1934-01-01
Technical Paper
340111
A. W. Pope
EIGHT different models of the Hesselman engine, ranging in bore from 3¾ to 6½ in. and in power from 25 to 170 hp., have been developed and produced since the first production engine was completed about two years ago, according to Mr. Pope, and hence it has passed the experimental stage. It is a low-compression engine that burns Diesel fuels. Mr. Pope states that one of these production industrial engines has developed a mean effective pressure of 104 lb. per sq. in. and that a full-load economy of 0.58 lb. per b.hp-hr. has been obtained. Further, that its economy lies about half way between that of a carburetor engine and a Diesel engine. The operation of the engine is described, suitable fuels for it are discussed, and data resulting from tests are presented. In conclusion, Mr. Pope states that the engine has provided a means for handling heavy fuels at low compressions.
1934-01-01
Technical Paper
340109
Carlton Kemper
THE National Advisory Committee for Aeronautics has undertaken a research to determine the effect of the fundamental factors influencing the cooling of air-cooled radial engines. This paper presents some of the results of an investigation made to obtain information that can be used in the design of fins for the cooling of heated cylindrical surfaces in an airstream. An equation has been developed for calculating the quantity of heat dissipated by a given fin-design, using experimentally determined heat-transfer coefficients. The agreement between the quantity of heat dissipated, as determined by experiment and calculated by the equation, was found to be sufficiently close to justify its use. A method has been developed for determining the fin dimensions, utilizing a minimum of material for a variety of conditions of heat transfer, airflow, and metals.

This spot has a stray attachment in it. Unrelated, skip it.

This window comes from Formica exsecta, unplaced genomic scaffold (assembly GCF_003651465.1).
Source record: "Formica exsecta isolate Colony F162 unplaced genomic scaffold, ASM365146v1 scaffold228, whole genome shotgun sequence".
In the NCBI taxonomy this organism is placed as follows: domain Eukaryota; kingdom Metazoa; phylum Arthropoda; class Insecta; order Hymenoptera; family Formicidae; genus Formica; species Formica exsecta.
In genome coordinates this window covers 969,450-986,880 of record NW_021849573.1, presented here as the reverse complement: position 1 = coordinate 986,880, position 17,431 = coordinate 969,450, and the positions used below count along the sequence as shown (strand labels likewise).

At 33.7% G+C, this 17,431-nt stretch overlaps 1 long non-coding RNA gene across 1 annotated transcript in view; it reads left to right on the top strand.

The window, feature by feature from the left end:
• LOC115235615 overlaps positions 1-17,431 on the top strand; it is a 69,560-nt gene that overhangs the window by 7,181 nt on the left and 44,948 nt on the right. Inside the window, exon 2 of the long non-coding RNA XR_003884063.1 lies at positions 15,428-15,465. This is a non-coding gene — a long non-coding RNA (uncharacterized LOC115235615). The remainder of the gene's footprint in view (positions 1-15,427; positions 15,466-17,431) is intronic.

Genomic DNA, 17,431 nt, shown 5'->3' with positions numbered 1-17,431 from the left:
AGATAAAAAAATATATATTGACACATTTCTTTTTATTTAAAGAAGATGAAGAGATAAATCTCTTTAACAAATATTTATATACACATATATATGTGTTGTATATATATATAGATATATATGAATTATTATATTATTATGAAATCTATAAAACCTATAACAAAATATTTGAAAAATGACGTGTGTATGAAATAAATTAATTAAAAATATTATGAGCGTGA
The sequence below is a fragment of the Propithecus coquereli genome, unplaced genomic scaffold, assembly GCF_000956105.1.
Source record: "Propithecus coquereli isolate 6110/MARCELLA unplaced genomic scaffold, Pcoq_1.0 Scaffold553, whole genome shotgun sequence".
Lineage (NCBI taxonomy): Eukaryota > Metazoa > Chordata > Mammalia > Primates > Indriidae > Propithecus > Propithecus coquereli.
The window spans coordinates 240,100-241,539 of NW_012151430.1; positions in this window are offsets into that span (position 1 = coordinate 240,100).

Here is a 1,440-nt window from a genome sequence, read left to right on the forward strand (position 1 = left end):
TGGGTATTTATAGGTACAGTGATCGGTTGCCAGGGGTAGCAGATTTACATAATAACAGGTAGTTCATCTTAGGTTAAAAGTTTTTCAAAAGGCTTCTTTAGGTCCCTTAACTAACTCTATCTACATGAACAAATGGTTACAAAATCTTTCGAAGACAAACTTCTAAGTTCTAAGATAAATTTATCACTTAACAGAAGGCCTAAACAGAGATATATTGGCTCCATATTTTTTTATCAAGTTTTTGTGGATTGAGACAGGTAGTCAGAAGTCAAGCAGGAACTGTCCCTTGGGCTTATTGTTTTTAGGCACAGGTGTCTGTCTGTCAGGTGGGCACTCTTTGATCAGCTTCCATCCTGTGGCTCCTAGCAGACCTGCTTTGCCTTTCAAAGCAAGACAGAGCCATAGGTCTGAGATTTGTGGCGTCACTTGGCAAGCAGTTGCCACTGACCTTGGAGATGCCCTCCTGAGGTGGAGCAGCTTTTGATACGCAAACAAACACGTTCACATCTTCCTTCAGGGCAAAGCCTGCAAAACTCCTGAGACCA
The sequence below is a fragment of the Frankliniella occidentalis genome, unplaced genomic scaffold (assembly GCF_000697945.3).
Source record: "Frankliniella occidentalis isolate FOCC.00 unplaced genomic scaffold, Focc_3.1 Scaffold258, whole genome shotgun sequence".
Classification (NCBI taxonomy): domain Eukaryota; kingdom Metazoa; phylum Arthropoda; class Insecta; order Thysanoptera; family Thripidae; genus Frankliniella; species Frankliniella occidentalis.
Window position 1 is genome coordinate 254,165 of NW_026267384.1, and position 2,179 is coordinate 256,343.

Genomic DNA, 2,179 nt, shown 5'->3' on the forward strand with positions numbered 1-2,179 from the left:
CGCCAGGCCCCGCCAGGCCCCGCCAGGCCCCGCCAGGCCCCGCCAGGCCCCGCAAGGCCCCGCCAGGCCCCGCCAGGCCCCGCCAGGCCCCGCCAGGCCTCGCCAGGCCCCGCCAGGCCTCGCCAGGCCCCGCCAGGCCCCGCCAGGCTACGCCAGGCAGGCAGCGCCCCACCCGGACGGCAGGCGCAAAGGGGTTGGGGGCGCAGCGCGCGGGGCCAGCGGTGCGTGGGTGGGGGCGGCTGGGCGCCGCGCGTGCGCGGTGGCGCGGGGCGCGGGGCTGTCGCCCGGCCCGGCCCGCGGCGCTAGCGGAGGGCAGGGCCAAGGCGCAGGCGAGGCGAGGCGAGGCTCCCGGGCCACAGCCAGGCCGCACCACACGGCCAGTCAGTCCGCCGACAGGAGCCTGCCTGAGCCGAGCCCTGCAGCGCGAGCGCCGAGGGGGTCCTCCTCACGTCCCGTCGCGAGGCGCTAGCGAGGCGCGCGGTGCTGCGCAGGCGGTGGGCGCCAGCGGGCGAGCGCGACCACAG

1934-01-01
Technical Paper
340103
J. C. Slonneger
THE paper sets forth a simple and rapid method of obtaining from the indicator diagram data on how, when, and at what pressure combustion takes place in an internal-combustion engine. An indicator diagram predicated upon time-pressure is analyzed by superimposing on the normal diagram a diagram taken without ignition of fuel. This is done either by shutting off the fuel, or by short-circuiting the ignition, as the case may require, and immediately recording a second diagram on the card. Polytropic curves are then constructed on the card and their intersections with the curves of the ordinary diagram indicate the several percentages of effective combustion. Mr. Slonneger uses the term “effective combustion” to distinguish it from “complete chemical combustion” and from combustion losses due to conduction, radiation and leakage. A more technical analysis of Mr. Slonneger's method, according to thermodynamics and chemistry, is given in the Appendix.